As indicated by the italics, is has been supplied by the translators.

 

Salvation for many is the result of the Lord’s patience, and it is also reminiscent of verse 9 where Peter wrote that the Lord is longsuffering to us-ward, not willing that any should perish, but that all should come to repentance. It is salvation from sin and its consequences.

 

Even as introduces a comparison and suggests just as.

 

Our beloved brother Paul is the Apostle Paul, and the fact that he is referred to as our beloved brother suggests that he was appreciated, not only by Peter, but also by Peter’s readers.

 

Also suggests in addition to what Peter was now doing.

 

According to the wisdom given unto him describes hath written and suggests in accordance with (or with reference to) the wisdom given to the Apostle Paul.

 

The wisdom given unto him suggests that Paul did not write out of his own imagination. God directed him and gave him the wisdom to write.

 

Hath written is wrote.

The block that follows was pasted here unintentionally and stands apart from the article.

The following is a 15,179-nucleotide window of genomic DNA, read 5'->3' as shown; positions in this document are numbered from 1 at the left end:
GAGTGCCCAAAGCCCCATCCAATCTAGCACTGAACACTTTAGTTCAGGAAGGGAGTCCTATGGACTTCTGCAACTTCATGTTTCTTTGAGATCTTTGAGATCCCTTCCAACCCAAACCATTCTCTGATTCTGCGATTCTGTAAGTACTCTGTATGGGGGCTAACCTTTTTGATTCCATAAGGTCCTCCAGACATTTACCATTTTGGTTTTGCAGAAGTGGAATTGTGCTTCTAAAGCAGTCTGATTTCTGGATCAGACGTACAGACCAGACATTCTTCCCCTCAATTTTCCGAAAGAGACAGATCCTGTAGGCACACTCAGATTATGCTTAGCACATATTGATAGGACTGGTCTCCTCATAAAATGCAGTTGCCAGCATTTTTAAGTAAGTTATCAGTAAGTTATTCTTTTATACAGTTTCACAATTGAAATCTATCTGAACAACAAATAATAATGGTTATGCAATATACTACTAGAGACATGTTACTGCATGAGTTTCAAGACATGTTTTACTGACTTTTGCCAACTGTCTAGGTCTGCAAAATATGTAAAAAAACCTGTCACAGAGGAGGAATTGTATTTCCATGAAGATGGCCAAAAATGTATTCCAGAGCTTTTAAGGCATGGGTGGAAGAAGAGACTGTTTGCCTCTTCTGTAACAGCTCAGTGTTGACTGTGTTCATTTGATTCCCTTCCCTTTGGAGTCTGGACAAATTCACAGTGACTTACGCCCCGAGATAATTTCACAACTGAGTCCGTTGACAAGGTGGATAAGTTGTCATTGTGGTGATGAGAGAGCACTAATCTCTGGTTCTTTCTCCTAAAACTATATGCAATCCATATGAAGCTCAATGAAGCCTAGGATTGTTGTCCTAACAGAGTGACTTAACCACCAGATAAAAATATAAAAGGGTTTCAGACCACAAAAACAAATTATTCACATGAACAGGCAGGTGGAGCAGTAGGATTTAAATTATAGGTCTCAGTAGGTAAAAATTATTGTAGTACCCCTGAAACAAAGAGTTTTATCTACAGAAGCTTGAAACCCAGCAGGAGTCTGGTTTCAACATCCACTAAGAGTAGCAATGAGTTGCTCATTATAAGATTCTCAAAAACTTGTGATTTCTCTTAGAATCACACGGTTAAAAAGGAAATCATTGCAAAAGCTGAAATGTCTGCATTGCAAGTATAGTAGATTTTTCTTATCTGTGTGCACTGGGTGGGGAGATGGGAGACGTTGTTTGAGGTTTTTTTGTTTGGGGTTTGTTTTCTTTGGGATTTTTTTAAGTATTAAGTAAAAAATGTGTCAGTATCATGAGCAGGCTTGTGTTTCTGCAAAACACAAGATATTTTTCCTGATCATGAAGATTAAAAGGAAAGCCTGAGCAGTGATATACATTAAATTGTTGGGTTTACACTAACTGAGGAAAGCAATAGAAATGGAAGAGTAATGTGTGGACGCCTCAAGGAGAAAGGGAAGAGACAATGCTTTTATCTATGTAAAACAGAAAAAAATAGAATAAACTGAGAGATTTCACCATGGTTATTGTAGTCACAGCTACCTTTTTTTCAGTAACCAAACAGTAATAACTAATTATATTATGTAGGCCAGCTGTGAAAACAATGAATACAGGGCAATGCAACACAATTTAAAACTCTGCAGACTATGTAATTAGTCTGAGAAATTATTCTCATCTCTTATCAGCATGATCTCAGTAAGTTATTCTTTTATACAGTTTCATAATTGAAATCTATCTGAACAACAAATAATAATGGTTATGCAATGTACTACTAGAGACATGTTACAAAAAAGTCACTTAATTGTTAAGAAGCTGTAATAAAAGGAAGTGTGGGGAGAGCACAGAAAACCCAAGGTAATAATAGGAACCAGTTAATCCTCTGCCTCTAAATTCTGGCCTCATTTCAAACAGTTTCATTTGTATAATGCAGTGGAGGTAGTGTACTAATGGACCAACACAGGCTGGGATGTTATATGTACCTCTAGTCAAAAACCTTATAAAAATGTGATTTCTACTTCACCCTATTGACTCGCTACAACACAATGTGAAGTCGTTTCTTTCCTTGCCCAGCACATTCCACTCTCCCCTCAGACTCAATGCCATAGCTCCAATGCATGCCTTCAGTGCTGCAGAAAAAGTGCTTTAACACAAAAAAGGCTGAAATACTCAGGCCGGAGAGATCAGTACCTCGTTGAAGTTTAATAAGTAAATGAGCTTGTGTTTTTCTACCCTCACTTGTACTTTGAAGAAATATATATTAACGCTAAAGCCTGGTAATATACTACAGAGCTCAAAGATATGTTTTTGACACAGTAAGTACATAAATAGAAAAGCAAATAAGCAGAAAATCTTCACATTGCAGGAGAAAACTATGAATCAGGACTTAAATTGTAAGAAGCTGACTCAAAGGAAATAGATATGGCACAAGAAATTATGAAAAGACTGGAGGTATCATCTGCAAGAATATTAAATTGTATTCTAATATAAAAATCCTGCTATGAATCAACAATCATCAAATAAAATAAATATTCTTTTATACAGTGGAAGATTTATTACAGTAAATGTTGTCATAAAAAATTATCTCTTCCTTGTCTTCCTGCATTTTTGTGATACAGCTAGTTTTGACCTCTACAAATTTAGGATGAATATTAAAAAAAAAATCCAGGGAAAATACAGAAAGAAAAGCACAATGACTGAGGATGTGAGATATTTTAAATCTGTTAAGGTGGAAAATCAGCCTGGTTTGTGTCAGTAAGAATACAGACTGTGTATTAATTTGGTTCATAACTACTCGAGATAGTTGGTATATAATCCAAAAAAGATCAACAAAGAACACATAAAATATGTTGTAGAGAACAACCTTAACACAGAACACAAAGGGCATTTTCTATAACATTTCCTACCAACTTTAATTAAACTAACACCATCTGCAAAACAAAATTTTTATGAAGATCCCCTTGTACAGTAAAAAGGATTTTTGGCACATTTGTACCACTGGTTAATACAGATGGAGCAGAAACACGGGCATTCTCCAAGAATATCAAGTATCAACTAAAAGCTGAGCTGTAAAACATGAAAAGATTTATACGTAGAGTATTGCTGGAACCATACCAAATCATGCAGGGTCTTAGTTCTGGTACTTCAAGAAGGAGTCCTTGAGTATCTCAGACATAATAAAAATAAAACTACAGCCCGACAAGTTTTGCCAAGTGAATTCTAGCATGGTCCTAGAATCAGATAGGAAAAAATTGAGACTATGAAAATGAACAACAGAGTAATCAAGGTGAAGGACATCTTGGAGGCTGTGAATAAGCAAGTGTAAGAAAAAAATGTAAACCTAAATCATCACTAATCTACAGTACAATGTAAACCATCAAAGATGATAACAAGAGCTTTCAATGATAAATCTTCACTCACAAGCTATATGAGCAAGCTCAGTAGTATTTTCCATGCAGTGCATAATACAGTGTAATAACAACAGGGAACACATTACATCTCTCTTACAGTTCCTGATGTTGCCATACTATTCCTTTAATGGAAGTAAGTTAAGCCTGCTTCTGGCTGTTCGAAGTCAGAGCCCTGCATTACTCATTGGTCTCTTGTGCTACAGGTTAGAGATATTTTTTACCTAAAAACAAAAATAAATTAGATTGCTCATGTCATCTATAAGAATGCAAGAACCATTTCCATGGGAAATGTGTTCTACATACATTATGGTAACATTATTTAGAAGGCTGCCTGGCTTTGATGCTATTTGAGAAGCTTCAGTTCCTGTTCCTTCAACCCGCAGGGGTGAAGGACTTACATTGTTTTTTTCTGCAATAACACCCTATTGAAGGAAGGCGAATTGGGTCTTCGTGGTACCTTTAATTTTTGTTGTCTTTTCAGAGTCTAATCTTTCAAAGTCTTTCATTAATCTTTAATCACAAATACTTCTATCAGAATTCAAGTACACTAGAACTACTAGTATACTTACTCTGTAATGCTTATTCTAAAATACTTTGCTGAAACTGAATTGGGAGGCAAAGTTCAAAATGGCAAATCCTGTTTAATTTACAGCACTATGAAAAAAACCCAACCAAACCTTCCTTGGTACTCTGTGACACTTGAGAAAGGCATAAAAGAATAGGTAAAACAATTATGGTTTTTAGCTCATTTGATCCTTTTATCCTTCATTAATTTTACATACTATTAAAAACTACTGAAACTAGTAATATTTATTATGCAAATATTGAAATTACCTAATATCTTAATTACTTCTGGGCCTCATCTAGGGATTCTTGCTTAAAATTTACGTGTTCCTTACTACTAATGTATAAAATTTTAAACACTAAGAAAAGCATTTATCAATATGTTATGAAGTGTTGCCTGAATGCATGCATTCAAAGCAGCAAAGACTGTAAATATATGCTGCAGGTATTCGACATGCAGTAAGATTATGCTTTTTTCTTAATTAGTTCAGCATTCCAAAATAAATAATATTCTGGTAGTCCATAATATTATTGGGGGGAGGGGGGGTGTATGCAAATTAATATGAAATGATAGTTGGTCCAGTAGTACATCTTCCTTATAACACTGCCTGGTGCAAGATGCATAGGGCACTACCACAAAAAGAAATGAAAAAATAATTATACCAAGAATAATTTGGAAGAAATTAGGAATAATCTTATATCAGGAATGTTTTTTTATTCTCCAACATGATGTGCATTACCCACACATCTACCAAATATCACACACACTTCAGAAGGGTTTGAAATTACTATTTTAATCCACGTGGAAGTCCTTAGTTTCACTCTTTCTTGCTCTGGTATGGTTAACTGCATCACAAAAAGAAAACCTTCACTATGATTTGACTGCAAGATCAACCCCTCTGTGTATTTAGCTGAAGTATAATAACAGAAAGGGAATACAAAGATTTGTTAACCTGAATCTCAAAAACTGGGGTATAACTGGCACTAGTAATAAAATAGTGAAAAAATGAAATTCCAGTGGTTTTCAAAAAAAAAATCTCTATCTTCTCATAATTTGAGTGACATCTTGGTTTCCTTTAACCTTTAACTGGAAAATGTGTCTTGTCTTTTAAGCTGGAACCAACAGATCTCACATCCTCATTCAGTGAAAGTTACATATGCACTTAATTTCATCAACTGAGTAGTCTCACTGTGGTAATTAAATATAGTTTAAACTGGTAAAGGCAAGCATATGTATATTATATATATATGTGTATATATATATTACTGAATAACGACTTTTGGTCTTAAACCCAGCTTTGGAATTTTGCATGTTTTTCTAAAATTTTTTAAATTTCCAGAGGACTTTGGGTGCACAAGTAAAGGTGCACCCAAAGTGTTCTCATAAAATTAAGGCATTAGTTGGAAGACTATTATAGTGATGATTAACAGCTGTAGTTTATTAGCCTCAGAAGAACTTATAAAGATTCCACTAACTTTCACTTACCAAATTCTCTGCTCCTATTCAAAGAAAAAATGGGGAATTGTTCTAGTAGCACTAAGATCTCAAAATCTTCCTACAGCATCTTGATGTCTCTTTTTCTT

Unto you suggests that at least some of Paul’s writings were written to the same people to whom Peter was writing this second letter.

 

II Peter 3:16 As also in all his epistles, speaking in them of these things; in which are some things hard to be understood, which they that are unlearned and unstable wrest, as they do also the other Scriptures, unto their own destruction.

 

As continues the comparison between Peter’s epistle and Paul’s epistles, and also means in addition to. It suggests that Paul not only wrote that the longsuffering of our Lord is salvation but that he also wrote regarding the new heavens and the new earth.

 

In all his epistles indicates where Paul wrote or spoke these things.

 

Epistles are letters, and speaking suggests asserting, saying, or proclaiming.

 

In them suggests either the location where Paul is asserting these things (i.e. in all of Paul’s epistles) or the means by which he is asserting them in the sense of as also by means of all his epistles.

 

Of these things is about these things or concerning these things and refers to the new heavens and the new earth in verse 13.

 

In which refers to Paul’s epistles.